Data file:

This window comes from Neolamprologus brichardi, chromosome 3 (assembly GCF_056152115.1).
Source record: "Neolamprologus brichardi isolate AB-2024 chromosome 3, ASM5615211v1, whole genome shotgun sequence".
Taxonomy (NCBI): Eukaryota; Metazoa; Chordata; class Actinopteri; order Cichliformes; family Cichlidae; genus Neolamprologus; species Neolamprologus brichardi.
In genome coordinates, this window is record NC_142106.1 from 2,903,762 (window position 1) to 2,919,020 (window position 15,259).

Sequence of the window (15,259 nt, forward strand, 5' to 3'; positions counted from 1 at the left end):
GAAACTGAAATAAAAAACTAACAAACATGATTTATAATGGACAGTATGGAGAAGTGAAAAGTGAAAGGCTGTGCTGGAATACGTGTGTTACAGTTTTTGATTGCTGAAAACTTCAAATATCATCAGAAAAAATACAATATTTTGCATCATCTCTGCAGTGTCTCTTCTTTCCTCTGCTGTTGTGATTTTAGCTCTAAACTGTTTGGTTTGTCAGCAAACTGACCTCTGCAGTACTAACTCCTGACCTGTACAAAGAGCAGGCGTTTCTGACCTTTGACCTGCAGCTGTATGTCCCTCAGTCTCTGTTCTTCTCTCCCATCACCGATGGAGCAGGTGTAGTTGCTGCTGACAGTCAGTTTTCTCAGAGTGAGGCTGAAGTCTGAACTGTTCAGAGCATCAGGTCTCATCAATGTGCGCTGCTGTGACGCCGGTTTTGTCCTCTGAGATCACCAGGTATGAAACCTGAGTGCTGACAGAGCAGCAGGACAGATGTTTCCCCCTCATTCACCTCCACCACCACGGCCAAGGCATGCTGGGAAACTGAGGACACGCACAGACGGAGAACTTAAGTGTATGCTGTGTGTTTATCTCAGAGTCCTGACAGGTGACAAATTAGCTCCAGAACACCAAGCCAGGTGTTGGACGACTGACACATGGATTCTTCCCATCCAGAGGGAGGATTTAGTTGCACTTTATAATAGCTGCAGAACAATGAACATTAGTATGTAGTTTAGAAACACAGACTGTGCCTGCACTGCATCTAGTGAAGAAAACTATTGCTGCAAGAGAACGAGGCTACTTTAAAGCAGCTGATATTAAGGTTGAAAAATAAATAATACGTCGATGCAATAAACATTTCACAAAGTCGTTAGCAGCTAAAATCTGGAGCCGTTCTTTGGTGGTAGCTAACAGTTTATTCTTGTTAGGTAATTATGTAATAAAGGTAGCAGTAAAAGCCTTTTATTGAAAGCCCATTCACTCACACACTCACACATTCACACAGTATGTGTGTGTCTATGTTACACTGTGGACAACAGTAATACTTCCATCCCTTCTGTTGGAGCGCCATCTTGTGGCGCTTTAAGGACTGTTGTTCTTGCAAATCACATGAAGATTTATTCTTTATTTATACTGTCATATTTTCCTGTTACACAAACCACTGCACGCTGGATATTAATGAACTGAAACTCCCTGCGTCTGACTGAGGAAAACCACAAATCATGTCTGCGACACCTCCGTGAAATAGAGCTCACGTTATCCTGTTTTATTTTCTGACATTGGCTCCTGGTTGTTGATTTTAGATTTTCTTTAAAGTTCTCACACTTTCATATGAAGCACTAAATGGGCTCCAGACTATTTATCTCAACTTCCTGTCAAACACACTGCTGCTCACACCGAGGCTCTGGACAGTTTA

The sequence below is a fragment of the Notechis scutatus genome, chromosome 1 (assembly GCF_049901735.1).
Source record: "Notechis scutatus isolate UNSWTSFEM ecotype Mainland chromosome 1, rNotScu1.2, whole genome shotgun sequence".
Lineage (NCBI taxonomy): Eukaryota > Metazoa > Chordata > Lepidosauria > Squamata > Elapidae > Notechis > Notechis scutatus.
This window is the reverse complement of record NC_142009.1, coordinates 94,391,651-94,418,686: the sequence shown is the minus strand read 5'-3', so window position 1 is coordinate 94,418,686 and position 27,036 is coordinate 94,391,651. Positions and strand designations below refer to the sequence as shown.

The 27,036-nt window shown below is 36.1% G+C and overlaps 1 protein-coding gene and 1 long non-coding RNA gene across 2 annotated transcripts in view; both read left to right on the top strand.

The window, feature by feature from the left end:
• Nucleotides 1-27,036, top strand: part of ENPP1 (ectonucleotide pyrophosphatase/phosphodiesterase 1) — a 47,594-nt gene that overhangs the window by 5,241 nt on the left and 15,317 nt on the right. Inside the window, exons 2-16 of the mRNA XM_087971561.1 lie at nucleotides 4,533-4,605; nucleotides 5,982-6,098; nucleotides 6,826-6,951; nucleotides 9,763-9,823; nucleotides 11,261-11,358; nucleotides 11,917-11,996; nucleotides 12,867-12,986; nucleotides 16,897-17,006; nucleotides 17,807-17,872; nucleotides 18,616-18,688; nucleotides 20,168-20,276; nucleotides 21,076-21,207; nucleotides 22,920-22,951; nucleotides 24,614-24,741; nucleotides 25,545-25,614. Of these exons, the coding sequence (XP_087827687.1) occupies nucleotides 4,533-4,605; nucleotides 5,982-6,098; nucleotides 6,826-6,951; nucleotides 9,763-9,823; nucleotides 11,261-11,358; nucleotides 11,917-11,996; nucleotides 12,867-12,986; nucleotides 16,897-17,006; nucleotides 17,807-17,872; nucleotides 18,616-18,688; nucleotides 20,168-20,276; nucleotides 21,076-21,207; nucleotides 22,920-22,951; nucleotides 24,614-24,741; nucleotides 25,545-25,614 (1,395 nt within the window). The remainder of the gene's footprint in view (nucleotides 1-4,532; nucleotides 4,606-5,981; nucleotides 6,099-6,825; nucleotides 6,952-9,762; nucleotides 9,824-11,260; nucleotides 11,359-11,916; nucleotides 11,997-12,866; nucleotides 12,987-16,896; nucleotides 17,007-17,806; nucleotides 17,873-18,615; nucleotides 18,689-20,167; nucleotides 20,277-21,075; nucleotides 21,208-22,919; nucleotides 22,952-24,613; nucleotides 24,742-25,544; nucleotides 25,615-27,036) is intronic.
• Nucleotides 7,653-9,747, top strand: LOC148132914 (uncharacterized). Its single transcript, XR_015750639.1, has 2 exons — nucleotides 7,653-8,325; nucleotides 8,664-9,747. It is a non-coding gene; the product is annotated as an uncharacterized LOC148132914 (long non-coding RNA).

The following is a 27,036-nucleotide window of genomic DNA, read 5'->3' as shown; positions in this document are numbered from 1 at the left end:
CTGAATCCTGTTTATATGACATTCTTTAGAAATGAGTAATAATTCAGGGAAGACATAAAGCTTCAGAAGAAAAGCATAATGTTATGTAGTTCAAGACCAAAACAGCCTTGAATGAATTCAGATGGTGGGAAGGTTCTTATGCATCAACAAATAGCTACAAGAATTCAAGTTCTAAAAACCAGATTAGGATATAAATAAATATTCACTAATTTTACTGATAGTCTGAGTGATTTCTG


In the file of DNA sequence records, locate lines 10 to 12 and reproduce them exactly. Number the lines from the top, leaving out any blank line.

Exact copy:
This window is the reverse complement of record NC_142009.1, coordinates 94,391,651-94,418,686: the sequence shown is the minus strand read 5'-3', so window position 1 is coordinate 94,418,686 and position 27,036 is coordinate 94,391,651. Positions and strand designations below refer to the sequence as shown.

The 27,036-nt window shown below is 36.1% G+C and overlaps 1 protein-coding gene and 1 long non-coding RNA gene across 2 annotated transcripts in view; both read left to right on the top strand.

The window, feature by feature from the left end: